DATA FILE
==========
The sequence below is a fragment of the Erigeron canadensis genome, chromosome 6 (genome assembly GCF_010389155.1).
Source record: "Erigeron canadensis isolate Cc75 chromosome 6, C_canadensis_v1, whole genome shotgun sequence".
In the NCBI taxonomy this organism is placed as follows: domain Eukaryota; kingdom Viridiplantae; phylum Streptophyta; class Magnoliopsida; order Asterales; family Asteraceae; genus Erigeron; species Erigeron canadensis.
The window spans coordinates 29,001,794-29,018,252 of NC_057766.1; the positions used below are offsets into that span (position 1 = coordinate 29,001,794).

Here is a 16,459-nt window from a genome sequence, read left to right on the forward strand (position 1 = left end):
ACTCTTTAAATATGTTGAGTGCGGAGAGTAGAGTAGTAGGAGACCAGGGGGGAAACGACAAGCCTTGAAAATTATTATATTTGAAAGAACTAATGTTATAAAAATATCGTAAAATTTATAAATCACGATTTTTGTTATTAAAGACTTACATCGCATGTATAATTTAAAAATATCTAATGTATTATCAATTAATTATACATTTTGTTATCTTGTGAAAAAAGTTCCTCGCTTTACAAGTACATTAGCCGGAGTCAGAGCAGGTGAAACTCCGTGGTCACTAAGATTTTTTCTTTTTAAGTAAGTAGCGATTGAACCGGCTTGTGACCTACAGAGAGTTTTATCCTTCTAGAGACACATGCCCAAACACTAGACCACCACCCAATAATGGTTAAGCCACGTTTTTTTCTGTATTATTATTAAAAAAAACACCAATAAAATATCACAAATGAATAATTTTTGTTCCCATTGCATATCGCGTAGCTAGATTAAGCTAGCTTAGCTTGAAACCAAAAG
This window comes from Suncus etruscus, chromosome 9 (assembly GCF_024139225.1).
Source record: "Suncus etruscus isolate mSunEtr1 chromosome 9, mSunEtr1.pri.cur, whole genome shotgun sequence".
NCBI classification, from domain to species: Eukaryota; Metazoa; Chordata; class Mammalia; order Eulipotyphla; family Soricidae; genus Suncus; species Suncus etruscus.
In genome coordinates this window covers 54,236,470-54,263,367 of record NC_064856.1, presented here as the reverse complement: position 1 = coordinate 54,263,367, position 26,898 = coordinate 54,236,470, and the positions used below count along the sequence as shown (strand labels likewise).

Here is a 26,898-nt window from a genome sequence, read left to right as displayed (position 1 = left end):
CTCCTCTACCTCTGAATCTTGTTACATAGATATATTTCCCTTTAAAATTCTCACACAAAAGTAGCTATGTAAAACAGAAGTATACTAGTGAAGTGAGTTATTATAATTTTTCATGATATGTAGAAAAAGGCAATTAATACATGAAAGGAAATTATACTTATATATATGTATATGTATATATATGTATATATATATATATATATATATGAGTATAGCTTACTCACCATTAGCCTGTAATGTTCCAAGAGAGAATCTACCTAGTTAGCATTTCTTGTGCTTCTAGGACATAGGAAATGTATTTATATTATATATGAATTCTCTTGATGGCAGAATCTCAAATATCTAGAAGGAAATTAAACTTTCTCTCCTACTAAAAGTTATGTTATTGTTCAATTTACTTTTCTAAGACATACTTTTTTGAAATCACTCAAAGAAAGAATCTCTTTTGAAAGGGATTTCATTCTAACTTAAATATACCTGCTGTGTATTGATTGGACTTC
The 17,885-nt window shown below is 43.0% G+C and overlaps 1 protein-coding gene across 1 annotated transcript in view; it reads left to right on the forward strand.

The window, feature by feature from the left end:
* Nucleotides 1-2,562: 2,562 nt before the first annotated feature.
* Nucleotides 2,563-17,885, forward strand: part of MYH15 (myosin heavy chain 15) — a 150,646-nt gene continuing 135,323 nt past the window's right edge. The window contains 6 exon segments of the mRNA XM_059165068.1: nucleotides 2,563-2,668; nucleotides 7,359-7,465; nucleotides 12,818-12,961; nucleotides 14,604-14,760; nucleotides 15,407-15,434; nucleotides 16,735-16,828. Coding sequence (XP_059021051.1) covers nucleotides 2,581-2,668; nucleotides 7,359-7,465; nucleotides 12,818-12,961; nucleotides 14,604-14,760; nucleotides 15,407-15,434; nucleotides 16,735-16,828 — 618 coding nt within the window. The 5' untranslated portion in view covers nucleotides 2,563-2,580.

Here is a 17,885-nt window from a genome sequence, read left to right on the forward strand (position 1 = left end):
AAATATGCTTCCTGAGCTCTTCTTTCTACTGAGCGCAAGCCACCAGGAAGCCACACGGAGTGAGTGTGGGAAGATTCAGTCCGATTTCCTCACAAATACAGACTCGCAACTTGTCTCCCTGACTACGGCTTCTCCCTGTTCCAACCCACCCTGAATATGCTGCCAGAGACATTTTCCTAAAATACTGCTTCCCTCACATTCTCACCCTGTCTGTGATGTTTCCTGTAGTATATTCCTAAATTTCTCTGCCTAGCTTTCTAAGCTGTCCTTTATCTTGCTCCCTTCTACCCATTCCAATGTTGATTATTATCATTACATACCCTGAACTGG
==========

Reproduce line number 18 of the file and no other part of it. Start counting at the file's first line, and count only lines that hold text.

AAATATGCTTCCTGAGCTCTTCTTTCTACTGAGCGCAAGCCACCAGGAAGCCACACGGAGTGAGTGTGGGAAGATTCAGTCCGATTTCCTCACAAATACAGACTCGCAACTTGTCTCCCTGACTACGGCTTCTCCCTGTTCCAACCCACCCTGAATATGCTGCCAGAGACATTTTCCTAAAATACTGCTTCCCTCACATTCTCACCCTGTCTGTGATGTTTCCTGTAGTATATTCCTAAATTTCTCTGCCTAGCTTTCTAAGCTGTCCTTTATCTTGCTCCCTTCTACCCATTCCAATGTTGATTATTATCATTACATACCCTGAACTGG